[ wawk-throo ]
/ ˈwɔkˌθru /
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- a rehearsal in which physical action is combined with reading the lines of a play.
- a perfunctory performance of a script.
Television, Movies. a rehearsal without cameras.
a step-by-step demonstration of a procedure or process or a step-by-step explanation of it as a novice attempts it.
a pedestrian passageway or arcade through the ground floor of a building connecting one street or building with another.
designed to be walked through by an observer: The zoo has a walk-through aviary where the birds are all around you.
activated by a person passing through: a walk-through electronic scanner at the airport for detecting concealed weapons.
ALL IN FAVO(U)R OF THIS BRITISH VS. AMERICAN ENGLISH QUIZ
There's an ocean of difference between the way people speak English in the US vs. the UK. Are your language skills up to the task of telling the difference? Let's find out!
Question 1 of 7
True or false? British English and American English are only different when it comes to slang words.
Origin of walk-through
First recorded in 1935–40; noun, adj. use of verb phrase walk through
Dictionary.com Unabridged Based on the Random House Unabridged Dictionary, © Random House, Inc. 2023
How to use walk-through in a sentence
From firsthand observation and dozens of interviews, we can offer you a walkthrough down the road to Hollywood.Secret Rituals of American Idol Auditions Exposed|Richard Rushfield|January 19, 2010|DAILY BEAST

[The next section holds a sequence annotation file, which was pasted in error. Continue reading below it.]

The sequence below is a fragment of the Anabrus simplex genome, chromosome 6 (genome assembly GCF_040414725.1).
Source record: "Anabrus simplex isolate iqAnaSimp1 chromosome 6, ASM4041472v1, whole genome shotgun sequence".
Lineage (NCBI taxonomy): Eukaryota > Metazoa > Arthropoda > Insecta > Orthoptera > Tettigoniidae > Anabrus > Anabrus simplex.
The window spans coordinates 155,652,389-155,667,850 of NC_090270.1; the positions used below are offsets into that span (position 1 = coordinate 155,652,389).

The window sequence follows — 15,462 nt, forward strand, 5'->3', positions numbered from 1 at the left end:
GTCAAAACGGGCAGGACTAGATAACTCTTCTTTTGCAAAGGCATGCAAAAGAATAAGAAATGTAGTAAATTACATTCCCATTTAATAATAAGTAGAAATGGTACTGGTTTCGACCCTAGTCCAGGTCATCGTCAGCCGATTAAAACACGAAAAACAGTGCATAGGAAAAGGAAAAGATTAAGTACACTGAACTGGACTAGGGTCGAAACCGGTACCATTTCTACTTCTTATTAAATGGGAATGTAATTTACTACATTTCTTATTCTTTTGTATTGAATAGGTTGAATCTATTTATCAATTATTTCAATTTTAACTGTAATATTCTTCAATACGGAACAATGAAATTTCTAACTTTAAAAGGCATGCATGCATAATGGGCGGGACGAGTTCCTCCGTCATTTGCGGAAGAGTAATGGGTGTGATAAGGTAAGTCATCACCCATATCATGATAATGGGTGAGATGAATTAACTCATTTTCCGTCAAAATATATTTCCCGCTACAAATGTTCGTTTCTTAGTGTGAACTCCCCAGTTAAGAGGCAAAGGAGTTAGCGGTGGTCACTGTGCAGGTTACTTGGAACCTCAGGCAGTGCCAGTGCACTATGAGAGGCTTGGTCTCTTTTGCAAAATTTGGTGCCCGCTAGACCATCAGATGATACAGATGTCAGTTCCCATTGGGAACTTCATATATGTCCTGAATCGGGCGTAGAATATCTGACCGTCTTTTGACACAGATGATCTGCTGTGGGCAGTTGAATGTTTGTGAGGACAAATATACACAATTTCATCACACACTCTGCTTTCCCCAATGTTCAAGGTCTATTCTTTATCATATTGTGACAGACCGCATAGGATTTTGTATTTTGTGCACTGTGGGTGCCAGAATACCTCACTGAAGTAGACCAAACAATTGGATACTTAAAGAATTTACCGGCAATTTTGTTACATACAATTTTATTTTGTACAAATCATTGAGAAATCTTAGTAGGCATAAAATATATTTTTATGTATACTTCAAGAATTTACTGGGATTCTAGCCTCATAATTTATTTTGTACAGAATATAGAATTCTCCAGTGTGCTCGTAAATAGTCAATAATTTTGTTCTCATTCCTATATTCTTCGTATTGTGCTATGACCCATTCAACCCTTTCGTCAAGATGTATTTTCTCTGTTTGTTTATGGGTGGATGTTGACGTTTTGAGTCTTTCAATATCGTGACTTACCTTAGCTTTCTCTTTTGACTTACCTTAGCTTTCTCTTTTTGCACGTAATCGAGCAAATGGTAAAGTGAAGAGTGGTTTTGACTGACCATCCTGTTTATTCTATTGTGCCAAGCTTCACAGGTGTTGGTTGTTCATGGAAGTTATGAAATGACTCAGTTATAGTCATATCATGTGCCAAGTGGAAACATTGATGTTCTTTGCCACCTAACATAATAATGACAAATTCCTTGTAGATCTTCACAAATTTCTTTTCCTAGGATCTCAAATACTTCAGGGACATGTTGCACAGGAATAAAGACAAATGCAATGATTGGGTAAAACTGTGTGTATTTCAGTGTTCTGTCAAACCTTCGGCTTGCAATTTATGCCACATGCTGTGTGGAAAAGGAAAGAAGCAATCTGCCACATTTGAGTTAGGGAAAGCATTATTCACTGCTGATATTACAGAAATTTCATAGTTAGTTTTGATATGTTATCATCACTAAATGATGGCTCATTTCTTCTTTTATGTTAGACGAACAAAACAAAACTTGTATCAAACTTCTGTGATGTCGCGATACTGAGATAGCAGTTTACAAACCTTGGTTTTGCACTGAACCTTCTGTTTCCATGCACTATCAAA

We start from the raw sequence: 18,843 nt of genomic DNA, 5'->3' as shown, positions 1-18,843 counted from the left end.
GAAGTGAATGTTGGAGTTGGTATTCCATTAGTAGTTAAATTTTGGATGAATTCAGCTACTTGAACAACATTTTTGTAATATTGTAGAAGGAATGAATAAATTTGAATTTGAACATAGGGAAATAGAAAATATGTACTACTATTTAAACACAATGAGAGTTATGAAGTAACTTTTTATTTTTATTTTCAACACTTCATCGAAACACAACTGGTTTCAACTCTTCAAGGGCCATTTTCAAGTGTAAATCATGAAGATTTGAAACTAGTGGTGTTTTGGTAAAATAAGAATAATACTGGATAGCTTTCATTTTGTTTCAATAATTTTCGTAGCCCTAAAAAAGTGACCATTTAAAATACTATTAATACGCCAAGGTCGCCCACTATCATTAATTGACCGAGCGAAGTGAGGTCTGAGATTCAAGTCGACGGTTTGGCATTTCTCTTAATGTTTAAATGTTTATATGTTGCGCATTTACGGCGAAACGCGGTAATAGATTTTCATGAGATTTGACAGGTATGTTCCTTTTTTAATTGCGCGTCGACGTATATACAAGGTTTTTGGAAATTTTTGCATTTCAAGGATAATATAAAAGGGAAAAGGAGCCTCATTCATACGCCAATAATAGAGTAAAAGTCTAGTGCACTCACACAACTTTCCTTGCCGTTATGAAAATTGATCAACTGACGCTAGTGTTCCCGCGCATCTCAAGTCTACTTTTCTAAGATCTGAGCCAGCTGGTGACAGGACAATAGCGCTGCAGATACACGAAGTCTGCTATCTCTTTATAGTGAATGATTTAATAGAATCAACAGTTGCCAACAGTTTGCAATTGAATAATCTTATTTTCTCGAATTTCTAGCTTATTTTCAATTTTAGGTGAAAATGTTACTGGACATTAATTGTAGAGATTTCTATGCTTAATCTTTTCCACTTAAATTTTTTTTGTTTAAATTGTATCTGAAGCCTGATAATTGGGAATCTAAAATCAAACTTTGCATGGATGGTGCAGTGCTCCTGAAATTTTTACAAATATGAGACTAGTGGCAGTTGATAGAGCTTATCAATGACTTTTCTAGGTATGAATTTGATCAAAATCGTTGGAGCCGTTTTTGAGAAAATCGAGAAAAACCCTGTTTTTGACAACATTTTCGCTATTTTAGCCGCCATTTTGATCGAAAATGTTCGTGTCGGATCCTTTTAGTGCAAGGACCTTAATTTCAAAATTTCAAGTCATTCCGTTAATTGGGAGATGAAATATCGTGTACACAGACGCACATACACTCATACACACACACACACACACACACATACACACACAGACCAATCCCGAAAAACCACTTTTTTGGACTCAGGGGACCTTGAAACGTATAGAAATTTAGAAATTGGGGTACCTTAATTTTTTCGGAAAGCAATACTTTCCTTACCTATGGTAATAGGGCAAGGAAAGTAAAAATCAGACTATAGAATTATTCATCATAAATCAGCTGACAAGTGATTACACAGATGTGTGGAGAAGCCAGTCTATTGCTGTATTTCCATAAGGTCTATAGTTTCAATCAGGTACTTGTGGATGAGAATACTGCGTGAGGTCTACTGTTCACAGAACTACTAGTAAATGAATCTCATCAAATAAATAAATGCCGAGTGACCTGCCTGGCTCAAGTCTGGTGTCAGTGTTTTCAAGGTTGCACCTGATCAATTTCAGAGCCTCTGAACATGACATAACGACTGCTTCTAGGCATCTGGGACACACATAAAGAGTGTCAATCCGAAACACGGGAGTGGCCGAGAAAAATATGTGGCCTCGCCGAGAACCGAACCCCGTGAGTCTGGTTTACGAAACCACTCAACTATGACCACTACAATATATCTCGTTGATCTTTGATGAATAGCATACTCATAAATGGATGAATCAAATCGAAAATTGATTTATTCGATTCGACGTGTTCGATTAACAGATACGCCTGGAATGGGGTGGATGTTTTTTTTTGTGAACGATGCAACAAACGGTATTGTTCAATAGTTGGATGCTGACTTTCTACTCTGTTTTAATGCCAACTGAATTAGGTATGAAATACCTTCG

British Dictionary definitions for walk-through
/ theatre /
(tr) to act or recite (a part) in a perfunctory manner, as at a first rehearsal
a rehearsal of a part
Collins English Dictionary - Complete & Unabridged 2012 Digital Edition © William Collins Sons & Co. Ltd. 1979, 1986 © HarperCollins Publishers 1998, 2000, 2003, 2005, 2006, 2007, 2009, 2012
Other Idioms and Phrases with walk-through
Perform in a perfunctory fashion, as in She was just walking through her job, hoping to quit very soon. This idiom originally referred to practicing parts in a play at an early rehearsal. It was applied more broadly from the late 1800s. Also see go through the motions.
walk someone through. Instruct someone carefully, one step at a time, as in He was very helpful, walking me through all the steps in this complex computer program.
The American Heritage® Idioms Dictionary Copyright © 2002, 2001, 1995 by Houghton Mifflin Harcourt Publishing Company. Published by Houghton Mifflin Harcourt Publishing Company.